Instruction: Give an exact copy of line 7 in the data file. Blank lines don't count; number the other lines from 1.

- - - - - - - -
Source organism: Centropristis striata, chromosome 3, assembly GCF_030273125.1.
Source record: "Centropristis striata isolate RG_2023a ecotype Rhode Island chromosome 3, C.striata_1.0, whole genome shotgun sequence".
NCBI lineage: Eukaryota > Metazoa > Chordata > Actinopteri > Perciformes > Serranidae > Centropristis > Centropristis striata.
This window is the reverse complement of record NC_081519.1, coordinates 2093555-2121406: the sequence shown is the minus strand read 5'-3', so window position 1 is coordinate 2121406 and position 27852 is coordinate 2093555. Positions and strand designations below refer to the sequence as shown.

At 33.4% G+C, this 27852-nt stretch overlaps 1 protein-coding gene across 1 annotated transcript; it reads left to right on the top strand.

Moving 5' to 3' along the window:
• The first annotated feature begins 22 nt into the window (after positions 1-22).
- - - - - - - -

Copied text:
• The first annotated feature begins 22 nt into the window (after positions 1-22).